Killer whales (also known as Orcas), despite their name, belong to the dolphin family. In fact, they are the world’s largest dolphins. Because of their power and ferocity eighteenth century sailors nicknamed orcas “whale killers.” Overtime that name got reversed to “killer whale,” which caught on to become the animals accepted name.
A male killer whale, called a bull, can be 19-22 feet long and weigh between 8,000 – 12,000 pounds. You can easily spot an adult male by its dorsal fin, which can be 6 feet tall (a female’s is much smaller). Killer whales are mammals, and like all mammals they need air to breathe. They use their blow hole to breathe, and when underwater a strong flap closes the blow hole tightly.
Most female killer whales, called a cow, live to be about fifty years old. A female killer whale will have a baby, called a calf, once every three to five years. When a calf is born it can be up to eight and a half feet long and can weigh as much as 400 pounds. After one year the calf will have more than doubled in size and will be ready to hunt.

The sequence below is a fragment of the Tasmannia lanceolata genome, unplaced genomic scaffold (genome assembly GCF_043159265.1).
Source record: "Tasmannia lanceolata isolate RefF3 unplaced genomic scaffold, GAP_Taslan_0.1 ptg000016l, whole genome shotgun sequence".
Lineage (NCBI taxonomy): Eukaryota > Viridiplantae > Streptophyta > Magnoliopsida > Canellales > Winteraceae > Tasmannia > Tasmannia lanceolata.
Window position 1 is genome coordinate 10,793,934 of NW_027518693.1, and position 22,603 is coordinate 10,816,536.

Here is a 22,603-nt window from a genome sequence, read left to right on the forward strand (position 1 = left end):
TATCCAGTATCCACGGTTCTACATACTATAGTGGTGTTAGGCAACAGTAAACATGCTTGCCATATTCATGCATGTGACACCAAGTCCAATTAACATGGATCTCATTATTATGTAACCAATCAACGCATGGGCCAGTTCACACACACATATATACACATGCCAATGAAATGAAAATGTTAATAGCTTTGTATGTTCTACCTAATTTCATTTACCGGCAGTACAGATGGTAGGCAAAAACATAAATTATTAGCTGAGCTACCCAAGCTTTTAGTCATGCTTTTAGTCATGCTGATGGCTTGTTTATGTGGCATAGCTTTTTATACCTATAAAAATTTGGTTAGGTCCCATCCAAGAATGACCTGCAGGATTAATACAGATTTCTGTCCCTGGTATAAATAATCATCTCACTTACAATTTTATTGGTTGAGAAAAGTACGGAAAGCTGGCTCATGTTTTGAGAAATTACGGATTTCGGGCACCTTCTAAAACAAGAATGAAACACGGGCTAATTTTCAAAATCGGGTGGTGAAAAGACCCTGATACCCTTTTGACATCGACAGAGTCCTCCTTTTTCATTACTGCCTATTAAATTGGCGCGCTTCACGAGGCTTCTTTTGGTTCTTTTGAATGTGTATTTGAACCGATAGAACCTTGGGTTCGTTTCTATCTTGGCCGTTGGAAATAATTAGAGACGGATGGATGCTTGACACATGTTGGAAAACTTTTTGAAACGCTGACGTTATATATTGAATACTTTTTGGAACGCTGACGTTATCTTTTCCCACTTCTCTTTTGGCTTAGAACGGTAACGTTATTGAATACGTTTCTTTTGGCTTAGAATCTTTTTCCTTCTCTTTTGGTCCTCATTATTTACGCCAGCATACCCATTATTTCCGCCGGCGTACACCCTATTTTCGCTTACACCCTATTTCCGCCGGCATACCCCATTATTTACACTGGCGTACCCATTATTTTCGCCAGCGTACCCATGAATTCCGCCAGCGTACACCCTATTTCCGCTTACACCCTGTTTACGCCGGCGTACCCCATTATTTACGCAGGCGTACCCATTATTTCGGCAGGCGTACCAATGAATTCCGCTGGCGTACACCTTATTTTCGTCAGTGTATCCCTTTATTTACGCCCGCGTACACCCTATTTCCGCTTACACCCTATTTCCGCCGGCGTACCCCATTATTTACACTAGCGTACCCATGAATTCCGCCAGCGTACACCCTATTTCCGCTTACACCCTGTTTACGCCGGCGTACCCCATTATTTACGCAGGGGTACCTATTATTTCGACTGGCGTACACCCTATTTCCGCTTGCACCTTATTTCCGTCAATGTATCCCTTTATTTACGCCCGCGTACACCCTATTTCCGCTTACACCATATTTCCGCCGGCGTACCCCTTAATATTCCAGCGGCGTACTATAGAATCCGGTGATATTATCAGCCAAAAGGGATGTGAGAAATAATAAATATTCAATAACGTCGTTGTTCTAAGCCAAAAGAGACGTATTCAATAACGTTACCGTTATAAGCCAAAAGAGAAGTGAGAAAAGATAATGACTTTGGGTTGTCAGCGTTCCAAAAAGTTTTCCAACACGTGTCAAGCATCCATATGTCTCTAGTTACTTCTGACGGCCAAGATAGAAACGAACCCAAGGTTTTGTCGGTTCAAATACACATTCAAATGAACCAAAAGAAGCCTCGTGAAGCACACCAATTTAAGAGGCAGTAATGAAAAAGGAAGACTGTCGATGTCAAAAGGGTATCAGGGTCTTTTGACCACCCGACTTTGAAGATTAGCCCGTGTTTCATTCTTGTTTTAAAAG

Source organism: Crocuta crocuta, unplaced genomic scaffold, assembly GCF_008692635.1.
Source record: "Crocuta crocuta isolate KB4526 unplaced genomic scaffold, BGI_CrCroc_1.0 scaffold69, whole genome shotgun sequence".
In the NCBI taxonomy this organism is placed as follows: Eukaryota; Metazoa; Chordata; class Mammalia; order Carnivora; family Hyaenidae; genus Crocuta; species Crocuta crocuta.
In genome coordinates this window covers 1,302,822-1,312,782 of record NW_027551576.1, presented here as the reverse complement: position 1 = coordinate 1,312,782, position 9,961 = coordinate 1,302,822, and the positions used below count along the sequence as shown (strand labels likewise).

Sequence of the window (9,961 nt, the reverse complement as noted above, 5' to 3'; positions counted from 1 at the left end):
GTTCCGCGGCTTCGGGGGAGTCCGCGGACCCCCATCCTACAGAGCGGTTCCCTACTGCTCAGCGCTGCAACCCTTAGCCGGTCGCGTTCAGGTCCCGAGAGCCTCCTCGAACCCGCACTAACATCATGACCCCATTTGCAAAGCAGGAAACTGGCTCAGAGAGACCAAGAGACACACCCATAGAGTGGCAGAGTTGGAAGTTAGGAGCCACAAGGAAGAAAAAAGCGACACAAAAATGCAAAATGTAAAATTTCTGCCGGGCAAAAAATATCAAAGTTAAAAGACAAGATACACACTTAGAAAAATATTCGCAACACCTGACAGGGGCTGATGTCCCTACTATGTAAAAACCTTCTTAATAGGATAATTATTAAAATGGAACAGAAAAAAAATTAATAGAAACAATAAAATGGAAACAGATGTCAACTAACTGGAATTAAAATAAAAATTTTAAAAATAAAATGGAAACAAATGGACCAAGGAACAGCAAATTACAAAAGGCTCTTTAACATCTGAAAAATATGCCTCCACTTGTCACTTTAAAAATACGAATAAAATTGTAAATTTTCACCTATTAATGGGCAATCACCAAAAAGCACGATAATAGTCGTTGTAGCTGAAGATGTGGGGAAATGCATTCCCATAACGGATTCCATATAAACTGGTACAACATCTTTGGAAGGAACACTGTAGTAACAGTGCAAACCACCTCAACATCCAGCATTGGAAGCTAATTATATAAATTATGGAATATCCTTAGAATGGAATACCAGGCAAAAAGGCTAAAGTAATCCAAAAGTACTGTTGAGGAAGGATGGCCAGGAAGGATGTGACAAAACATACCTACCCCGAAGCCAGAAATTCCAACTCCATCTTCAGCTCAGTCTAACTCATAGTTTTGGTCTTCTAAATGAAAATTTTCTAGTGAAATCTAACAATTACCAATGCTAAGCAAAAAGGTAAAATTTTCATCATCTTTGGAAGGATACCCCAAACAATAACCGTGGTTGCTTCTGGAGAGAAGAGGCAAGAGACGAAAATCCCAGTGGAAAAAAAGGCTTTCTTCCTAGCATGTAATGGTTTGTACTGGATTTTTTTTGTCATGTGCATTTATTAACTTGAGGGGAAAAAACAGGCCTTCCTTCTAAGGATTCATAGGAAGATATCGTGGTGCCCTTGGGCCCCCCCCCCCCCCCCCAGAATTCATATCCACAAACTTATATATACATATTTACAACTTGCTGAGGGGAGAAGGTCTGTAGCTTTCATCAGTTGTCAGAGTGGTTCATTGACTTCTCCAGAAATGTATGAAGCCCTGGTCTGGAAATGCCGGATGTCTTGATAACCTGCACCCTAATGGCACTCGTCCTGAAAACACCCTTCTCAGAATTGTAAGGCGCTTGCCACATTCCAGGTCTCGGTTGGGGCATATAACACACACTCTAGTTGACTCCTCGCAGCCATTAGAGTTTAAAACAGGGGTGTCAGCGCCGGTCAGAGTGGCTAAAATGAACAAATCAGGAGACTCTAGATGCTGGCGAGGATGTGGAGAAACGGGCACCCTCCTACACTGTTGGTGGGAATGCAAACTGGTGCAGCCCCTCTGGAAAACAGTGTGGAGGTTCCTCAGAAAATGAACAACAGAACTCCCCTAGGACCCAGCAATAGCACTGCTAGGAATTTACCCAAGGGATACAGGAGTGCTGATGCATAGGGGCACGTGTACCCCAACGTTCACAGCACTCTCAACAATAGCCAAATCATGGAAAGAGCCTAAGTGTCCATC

The killer whale is the oceans’ top predator. They eat several hundred different types of animals, and as much as 400 pounds of food a day. They are so big and powerful that no other ocean creature dares to attack it. Humans are the only creatures on earth that pose a threat to killer whales; however, most killer whales live their whole lives without being bothered by humans.
If you want to learn more about killer whales you can visit the juvenile non-fiction section at the Auburn Hills Public Library. Here are some books that you can check out on the topic.